What If European NATO Members Spent Their 2 Percent?
Both United States former President Barack Obama and current President Donald Trump have repeatedly criticized European nato members for not paying their fair share on military expenditures. In an exclusive interview with the Atlantic, Mr. Obama agreed with journalist Jeffrey Goldberg’s description of European members as “free riders.” “[W]e expect others to carry their weight,” Obama said.
“nato is costing us a fortune,” then candidate Trump told the Washington Post in March 2016. “And yes, we’re protecting Europe, but we’re spending a lot of money. Number one, I think the distribution of costs has to be changed.”
Both presidents were referring to an informal nato agreement made in 2004, where members would aim to contribute 2 percent of gross domestic product toward their national military expenditures. It’s an expectation, not a requirement, so the majority of countries do not reach the 2 percent threshold.
According to the Stockholm International Peace Research Institute’s (sipri) data on military expenditure for 2016, only 4 out of 28 nato members spend more than 2 percent of their gdp.
That’s a miserably low proportion of members that meet the requirement. Clearly, one would think, U.S. presidents have a right to complain about Europe’s lack of defense spending.
Europe needs to pull its own weight, so the thinking goes. The Middle East and Russia are Europe’s neighbors—not America’s neighbors. Europe should do the work of protecting itself instead of asking America to watch its back.
But there is a danger in this thinking: Even without spending 2 percent of its gdp on the military, Europe is a superpower—a superpower of military, economic and soft-power capabilities.
What would be the consequences of America relinquishing its role as the protector of Europe? How powerful would the militaries of European nato states become if they all paid their 2 percent dues? If America encourages Europe to take on a larger role in its own defense, will it be developing a Frankenstein monster in Europe? Should America think twice about encouraging Europe to pay its “fair share” and defend itself?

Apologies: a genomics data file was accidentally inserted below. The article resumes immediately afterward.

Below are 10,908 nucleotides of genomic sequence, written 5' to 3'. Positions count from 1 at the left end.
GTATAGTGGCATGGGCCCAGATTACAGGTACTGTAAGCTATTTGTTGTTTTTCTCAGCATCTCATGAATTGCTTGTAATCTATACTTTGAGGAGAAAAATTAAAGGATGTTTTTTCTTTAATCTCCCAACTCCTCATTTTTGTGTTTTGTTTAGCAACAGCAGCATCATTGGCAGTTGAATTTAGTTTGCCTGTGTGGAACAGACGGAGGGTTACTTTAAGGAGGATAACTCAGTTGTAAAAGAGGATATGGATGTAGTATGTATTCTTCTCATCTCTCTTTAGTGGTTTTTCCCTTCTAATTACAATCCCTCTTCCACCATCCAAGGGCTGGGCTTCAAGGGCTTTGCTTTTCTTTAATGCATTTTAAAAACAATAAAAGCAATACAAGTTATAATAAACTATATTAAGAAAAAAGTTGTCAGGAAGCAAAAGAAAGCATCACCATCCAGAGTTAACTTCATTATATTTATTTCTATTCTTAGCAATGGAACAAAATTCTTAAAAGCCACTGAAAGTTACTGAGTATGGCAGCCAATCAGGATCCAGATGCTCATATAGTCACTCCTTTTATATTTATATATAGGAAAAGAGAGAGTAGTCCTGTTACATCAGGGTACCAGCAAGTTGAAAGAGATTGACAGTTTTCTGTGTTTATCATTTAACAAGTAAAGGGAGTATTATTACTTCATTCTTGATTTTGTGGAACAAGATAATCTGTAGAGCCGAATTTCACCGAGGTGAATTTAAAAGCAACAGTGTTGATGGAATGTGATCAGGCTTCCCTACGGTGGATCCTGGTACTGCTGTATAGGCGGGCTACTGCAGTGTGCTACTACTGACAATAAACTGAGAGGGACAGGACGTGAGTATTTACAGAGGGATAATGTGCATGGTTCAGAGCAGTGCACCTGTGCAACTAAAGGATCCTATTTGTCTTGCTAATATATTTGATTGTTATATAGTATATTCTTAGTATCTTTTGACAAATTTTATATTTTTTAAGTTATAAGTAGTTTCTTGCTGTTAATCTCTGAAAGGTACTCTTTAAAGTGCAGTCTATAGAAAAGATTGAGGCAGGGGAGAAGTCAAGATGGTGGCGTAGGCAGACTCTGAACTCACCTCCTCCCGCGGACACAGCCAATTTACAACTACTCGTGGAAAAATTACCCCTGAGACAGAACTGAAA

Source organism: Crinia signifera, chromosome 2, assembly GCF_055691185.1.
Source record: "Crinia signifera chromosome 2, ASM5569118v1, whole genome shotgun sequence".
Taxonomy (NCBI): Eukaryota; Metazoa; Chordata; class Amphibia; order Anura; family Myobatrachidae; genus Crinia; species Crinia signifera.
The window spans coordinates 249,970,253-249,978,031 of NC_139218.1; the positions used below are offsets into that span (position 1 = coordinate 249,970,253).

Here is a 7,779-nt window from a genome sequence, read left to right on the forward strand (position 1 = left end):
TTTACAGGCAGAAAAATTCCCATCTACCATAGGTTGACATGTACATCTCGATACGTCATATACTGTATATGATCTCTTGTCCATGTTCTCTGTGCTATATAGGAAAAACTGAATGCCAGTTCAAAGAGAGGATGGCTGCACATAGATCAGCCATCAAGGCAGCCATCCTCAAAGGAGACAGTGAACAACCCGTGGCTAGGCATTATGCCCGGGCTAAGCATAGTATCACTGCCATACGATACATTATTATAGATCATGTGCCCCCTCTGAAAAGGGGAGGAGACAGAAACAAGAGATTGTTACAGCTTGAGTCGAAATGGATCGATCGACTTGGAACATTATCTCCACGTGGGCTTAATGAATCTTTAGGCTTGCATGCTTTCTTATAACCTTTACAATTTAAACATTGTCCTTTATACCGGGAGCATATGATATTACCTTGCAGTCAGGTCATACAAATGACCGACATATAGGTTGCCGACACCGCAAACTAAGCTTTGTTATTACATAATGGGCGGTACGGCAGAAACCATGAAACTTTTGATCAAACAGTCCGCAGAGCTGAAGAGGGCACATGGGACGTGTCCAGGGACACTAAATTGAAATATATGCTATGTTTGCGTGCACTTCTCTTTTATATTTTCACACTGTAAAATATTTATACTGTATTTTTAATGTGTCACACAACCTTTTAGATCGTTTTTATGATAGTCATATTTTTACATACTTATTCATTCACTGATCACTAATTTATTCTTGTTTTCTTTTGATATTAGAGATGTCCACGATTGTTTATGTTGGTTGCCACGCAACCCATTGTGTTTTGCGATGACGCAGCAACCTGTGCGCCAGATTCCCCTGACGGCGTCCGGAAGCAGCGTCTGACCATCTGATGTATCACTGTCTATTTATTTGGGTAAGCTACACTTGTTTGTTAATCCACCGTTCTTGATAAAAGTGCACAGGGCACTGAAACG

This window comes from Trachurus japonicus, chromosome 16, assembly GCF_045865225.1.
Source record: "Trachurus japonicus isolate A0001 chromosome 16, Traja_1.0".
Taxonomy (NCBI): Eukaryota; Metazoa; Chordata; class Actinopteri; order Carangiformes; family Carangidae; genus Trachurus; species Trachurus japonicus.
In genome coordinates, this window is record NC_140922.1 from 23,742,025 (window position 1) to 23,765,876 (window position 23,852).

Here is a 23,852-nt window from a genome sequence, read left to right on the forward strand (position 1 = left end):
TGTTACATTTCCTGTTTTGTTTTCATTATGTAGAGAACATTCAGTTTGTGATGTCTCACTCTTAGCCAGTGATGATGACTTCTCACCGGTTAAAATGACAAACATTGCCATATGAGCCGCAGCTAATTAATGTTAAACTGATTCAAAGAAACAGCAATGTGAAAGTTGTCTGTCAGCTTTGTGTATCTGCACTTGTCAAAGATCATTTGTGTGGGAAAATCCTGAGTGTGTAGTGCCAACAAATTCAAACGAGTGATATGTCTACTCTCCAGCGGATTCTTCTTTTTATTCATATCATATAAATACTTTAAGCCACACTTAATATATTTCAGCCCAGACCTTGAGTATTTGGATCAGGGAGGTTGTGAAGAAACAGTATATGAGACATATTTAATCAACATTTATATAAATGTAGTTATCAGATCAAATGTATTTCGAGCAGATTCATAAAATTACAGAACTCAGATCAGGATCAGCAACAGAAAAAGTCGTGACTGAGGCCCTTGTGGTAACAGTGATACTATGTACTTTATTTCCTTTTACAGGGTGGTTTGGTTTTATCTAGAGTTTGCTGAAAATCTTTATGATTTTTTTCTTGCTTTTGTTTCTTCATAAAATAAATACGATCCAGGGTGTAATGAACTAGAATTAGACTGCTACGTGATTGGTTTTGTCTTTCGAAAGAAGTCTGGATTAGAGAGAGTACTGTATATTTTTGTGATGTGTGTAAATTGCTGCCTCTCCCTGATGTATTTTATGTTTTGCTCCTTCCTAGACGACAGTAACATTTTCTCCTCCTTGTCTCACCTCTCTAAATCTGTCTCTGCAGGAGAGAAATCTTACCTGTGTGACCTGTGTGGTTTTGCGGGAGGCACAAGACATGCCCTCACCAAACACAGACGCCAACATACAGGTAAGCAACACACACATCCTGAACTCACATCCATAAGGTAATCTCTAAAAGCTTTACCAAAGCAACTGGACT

According to sipri’s 2016 data:
- Only 4 out of 28 nato countries—the United States, France, Greece and Estonia—pay above the 2 percent gdp threshold.
- If under-paying countries began reaching the 2 percent threshold, total European nato military spending would rise from $254 billion to $328 billion.
- In comparison, U.S. military spending was $611 billion, China’s $215 billion, and Russia’s $69 billion.
- If Germany spent 2 percent of its gdp on defense, its military spending would parallel Russia’s—$69 billion!
Herbert W. Armstrong’s signature prophecy, proclaimed as early as 1934, was a “coming ‘United States of Europe’—a new superpower perhaps more powerful than either the Soviet Union or the United States.” Germany, he forecast, would be the leader of this united Europe—and so it is today.
The European Union is already the most powerful political union next to the United States. Its population is larger than the U.S.’s, and its collected economies produce more goods. Raising military spending to the 2 percent threshold would give this European superpower over half the defense budget of the United States. Mr. Obama’s claim that America spends “more on [its] military than the next eight nations combined” becomes irrelevant.
America has fulfilled its role as protector of Europe for 70 years. Now, American presidents want Europe to do more. The problem is, in the end, they’ll get much more than they expect.